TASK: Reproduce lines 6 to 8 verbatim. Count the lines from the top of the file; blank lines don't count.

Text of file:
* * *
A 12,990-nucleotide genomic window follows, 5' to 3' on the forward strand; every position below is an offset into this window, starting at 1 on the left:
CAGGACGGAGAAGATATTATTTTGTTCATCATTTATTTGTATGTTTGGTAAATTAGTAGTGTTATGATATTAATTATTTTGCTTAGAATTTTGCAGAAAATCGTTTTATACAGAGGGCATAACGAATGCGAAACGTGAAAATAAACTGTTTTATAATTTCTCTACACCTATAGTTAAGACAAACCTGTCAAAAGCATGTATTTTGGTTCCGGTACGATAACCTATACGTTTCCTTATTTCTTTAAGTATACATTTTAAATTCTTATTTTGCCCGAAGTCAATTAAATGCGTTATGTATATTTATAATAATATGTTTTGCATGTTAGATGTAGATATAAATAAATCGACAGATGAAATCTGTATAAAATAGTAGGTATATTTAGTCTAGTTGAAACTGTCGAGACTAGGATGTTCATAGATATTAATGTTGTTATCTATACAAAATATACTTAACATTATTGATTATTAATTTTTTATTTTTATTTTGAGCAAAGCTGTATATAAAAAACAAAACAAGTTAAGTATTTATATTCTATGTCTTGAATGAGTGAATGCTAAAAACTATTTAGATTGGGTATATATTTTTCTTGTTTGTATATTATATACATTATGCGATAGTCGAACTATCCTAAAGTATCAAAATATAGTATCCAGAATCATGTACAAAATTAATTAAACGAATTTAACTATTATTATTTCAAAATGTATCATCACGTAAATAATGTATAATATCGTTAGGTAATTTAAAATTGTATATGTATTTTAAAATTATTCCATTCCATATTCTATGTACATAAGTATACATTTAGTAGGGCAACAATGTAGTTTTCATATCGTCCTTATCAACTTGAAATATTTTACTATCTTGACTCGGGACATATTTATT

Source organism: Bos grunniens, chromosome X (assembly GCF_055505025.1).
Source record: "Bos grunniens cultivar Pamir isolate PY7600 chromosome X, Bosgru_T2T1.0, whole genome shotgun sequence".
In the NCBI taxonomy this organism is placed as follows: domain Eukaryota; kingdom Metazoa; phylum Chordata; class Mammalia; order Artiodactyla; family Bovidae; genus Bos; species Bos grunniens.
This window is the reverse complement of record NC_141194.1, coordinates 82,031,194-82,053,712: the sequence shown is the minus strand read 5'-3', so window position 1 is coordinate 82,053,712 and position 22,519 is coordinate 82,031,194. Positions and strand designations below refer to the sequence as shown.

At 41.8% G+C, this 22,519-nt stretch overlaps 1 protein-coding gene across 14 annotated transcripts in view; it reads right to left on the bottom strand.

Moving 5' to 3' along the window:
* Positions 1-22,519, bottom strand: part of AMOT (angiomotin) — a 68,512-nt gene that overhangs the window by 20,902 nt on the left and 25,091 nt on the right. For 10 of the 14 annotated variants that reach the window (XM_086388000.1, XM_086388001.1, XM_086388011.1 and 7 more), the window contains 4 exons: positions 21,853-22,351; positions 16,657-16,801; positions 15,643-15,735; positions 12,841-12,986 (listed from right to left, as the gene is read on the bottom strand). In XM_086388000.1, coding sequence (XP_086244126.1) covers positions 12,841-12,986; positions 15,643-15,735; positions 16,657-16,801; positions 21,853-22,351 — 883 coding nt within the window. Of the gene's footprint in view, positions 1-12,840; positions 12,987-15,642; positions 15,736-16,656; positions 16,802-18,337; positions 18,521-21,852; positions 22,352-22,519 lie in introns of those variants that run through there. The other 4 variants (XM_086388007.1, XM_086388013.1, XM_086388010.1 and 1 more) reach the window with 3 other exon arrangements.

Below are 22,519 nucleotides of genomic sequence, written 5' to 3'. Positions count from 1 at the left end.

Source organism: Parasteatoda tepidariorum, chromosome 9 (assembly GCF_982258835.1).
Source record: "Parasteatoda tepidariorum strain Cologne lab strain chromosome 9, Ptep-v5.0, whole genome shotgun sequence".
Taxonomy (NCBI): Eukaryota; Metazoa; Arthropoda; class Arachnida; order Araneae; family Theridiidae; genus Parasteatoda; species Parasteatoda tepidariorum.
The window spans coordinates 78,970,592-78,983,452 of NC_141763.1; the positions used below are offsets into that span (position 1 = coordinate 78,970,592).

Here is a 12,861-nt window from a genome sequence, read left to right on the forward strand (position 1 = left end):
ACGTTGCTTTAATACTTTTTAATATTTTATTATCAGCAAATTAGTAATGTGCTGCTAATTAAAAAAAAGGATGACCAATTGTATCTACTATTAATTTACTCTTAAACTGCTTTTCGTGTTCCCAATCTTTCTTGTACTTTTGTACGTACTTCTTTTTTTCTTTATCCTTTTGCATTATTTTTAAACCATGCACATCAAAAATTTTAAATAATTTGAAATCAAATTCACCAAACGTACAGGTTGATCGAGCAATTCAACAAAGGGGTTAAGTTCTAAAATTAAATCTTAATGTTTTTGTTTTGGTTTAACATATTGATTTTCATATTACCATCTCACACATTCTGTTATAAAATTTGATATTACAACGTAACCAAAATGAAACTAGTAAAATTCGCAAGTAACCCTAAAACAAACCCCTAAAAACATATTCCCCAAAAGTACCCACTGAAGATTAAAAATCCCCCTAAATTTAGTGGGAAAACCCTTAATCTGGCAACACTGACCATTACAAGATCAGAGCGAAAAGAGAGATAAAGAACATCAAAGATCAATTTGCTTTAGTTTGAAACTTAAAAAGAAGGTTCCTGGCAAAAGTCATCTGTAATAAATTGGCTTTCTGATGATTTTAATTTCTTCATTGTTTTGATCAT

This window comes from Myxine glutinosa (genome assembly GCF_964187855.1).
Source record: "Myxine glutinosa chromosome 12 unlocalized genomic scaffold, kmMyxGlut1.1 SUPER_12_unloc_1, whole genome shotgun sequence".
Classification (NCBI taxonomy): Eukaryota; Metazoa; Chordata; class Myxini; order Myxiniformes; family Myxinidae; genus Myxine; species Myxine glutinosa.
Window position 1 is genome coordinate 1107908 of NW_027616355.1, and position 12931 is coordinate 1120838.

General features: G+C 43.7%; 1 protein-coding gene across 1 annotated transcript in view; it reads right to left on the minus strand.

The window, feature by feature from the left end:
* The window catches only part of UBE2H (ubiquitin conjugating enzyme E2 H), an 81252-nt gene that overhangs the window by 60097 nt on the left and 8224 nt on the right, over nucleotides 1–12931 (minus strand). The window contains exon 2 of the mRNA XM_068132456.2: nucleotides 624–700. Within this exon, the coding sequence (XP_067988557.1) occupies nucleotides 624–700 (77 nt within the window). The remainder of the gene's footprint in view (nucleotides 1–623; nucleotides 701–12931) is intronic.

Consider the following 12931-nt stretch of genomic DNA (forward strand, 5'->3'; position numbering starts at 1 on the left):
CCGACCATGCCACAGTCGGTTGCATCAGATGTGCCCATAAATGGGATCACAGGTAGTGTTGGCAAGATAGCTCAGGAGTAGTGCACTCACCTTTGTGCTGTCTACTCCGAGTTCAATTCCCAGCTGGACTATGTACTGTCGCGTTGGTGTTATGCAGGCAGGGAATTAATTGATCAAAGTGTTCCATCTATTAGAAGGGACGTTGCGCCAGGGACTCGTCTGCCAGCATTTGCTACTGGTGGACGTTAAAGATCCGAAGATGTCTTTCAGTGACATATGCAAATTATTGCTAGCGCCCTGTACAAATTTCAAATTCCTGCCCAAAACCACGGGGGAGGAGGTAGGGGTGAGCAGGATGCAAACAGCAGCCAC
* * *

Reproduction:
This window is the reverse complement of record NC_141194.1, coordinates 82,031,194-82,053,712: the sequence shown is the minus strand read 5'-3', so window position 1 is coordinate 82,053,712 and position 22,519 is coordinate 82,031,194. Positions and strand designations below refer to the sequence as shown.

At 41.8% G+C, this 22,519-nt stretch overlaps 1 protein-coding gene across 14 annotated transcripts in view; it reads right to left on the bottom strand.

Moving 5' to 3' along the window: